The spinal column withstands quite a bit of stress and daily wear and tear over its lifetime.
And while the discs between vertebrae are filled with protective material, designed to cushion the bone and protect the spine from the impact of the body's movements, this material dries out and these discs breakdown due to injury or simply on account of years of use.
A variety of cervical spinal injuries and conditions can be successfully addressed through a surgery for anterior cervical fusion and decompression, which involved decompression of the spinal cord and nerves and the natural process of bone healing to create a more stable spine. With improved strength and stability in the previously damaged region, the spinal column can get back to its important jobs of mobilizing the body and facilitating the nervous system.
If you are currently experiencing any of the following:
- Weakness or numbness
- Problems with dexterity, hand coordination, balance or walking
- Pain or tingling in your neck, arms or legs
It's time to call an orthopedic spine specialist, like those at Rothman Institute and make an appointment to talk about the possibility of having a surgery for anterior cervical fusion. The most common symptom associated with cases requiring spinal decompression and fusion is arm pain and the procedure can be used to address the root cause of a wide range of spinal problems, including osteoarthritis
, bone spurs, pinched nerves or herniated discs
Did You Know?...
The surgery for anterior cervical fusion and decompression must be completed before irreversible damage is done.
What Does That Mean?...
For patients wondering if this procedure is their best solution for pain relief, it is imperative to take action as soon as possible. It's as easy as picking up the phone and taking that first step to call Rothman Institute and set up an appointment
with one of the outstanding, world-renowned spine surgeons there. Cervical decompression and fusion may be right for you, but you'll never know until you see the right doctor.
Before you make that call, you may be wanting to get more information about what this surgery for anterior cervical fusion and decompression would entail. Let's begin by stating the ultimate goal of the procedure: to stabilize the spine and reduce excessive motion and therefore, also reduce pain.
For a cervical discectomy and fusion surgery, the disc is removed from the front of the neck in order to remove the compressive structure that is causing pain and/or spinal cord compression.
As the entire disc is removed with this procedure, the vertebrae above and below the disc are then fused together to prevent collapse of the spinal column at that level.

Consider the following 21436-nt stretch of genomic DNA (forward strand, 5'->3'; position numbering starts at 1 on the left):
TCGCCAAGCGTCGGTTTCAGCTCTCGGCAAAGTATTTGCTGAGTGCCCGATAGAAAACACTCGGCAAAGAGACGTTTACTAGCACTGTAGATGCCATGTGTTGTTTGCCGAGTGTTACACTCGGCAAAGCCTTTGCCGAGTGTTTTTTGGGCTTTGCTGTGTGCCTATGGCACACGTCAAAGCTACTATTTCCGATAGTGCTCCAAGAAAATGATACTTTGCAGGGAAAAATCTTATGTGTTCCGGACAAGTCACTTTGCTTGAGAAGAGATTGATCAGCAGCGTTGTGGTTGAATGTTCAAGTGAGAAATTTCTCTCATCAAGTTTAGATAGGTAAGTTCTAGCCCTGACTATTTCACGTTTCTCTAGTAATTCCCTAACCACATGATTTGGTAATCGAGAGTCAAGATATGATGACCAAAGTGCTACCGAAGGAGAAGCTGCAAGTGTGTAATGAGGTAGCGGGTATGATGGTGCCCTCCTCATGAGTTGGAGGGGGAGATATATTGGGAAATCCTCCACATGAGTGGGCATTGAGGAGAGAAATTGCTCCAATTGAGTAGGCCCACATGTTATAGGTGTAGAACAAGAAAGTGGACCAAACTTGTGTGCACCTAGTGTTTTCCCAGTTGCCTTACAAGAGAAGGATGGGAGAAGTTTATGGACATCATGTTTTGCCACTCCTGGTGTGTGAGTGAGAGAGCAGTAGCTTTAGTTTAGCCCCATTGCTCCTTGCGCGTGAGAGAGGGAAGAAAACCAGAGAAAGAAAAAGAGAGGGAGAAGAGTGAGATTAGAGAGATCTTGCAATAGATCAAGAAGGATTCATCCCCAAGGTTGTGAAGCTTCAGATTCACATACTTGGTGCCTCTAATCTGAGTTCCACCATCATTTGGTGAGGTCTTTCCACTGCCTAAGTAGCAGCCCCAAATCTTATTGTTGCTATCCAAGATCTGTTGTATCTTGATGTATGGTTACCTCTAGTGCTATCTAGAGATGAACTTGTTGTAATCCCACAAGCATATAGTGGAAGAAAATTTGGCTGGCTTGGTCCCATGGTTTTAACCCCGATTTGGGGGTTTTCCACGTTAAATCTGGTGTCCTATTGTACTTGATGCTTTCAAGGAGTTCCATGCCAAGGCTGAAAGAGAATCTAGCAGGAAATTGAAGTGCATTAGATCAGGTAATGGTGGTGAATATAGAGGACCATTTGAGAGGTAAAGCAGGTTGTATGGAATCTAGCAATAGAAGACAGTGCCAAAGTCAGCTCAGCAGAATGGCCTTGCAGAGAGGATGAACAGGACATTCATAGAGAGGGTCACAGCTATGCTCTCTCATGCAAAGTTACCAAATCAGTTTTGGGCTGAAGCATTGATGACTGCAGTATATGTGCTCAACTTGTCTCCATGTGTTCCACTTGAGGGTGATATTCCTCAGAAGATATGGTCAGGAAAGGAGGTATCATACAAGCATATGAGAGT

In other words, a decompression and fusion procedure addresses the root cause of the pain by removing the arthritis and cleaning out the damaged spinal vertebrae. Then, in the natural healing process, a segment of the spinal column is fused together in order to stabilize and protect that region of the spine, therefore reducing pain. When an anterior cervical fusion is done, it is the decompression that addresses the symptoms and the fusion that provides stability and the more desirable long-term outcome.
An anterior incision sometimes offers the surgeon more direct access to the spine. This decision is made on a case by case basis, so be sure to talk with your surgeon about whether he/she will plan to make the incision and approach the spine from the anterior (front) or posterior (back) of the body. In some case, approaching from the back requires the surgeons to have to reposition nerves or dissect other muscles. In general, the anterior approach to surgery is used when the compressive pathology originates in front of the spinal cord and spinal nerves.
While modern orthopedic advancements have made surgeries for anterior cervical fusion and decompression even more simple and successful, nothing can replace the value of receiving care from a well-respected, experienced team of spinal specialists. Why trust anyone else when the regional leaders in orthopedics are right around the corner? With over 20 locations
in the greater Philadelphia area and throughout southern New Jersey, Rothman Institute is not only your best choice for spinal surgery, but it happens to be a convenient option, too! For more information, please visit us here
or contact us at 1-800-321-9999.